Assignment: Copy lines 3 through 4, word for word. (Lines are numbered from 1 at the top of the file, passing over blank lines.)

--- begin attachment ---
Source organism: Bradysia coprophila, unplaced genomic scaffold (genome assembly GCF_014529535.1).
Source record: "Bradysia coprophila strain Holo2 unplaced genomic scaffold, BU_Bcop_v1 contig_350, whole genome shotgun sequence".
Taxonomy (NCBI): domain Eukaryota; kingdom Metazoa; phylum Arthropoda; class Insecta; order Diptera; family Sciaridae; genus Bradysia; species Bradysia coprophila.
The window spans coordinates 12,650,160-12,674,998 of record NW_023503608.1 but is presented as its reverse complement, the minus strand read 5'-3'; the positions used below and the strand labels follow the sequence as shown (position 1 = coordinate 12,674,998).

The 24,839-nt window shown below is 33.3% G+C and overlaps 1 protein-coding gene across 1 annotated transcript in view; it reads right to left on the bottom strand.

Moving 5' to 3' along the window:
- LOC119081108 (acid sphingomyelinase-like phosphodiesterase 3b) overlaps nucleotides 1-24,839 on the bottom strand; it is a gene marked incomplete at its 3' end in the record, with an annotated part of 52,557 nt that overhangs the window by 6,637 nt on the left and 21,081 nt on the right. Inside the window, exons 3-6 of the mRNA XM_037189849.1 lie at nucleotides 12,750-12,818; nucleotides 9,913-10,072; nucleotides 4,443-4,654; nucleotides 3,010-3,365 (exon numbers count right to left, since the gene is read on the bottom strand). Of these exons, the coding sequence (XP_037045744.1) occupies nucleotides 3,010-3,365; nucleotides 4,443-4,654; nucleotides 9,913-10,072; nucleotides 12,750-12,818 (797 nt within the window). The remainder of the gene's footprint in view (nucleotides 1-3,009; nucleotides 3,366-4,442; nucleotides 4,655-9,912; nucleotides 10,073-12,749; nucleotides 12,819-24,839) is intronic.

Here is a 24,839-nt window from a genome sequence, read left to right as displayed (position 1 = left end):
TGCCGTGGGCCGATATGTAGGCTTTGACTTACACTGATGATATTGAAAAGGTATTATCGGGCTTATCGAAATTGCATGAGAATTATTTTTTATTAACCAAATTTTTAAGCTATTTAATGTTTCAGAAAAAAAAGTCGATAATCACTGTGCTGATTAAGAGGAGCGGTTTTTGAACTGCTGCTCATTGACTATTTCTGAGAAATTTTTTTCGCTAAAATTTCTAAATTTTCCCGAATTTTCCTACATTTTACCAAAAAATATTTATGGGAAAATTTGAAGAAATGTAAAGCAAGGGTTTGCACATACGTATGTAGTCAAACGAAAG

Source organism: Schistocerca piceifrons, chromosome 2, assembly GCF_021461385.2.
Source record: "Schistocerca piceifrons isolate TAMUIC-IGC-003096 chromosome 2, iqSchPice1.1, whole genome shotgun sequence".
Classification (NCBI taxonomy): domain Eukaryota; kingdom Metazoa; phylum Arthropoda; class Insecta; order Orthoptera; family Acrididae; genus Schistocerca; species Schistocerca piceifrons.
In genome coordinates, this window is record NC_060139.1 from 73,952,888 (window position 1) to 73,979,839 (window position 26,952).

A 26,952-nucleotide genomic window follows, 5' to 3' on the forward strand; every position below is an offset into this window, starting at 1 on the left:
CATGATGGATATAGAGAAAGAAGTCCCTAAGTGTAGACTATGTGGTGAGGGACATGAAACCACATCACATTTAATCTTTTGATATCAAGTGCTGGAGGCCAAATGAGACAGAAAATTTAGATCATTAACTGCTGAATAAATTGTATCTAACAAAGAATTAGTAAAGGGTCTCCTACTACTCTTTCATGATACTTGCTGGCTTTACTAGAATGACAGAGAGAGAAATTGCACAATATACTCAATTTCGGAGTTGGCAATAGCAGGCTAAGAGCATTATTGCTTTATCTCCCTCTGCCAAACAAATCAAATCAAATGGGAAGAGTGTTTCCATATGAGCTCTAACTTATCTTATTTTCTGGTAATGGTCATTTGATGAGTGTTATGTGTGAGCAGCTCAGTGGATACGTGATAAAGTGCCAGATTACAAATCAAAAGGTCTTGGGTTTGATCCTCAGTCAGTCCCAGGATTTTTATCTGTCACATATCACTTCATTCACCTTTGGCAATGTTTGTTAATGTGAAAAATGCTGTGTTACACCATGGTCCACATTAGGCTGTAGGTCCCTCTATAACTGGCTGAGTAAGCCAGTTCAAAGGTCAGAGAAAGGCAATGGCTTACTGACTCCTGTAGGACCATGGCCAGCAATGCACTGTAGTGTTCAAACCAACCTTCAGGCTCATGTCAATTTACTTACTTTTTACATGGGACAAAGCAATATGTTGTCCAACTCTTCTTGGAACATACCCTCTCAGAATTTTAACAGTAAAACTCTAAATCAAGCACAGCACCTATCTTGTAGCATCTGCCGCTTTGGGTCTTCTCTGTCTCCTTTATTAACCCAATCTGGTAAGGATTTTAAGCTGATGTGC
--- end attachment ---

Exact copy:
Taxonomy (NCBI): domain Eukaryota; kingdom Metazoa; phylum Arthropoda; class Insecta; order Diptera; family Sciaridae; genus Bradysia; species Bradysia coprophila.
The window spans coordinates 12,650,160-12,674,998 of record NW_023503608.1 but is presented as its reverse complement, the minus strand read 5'-3'; the positions used below and the strand labels follow the sequence as shown (position 1 = coordinate 12,674,998).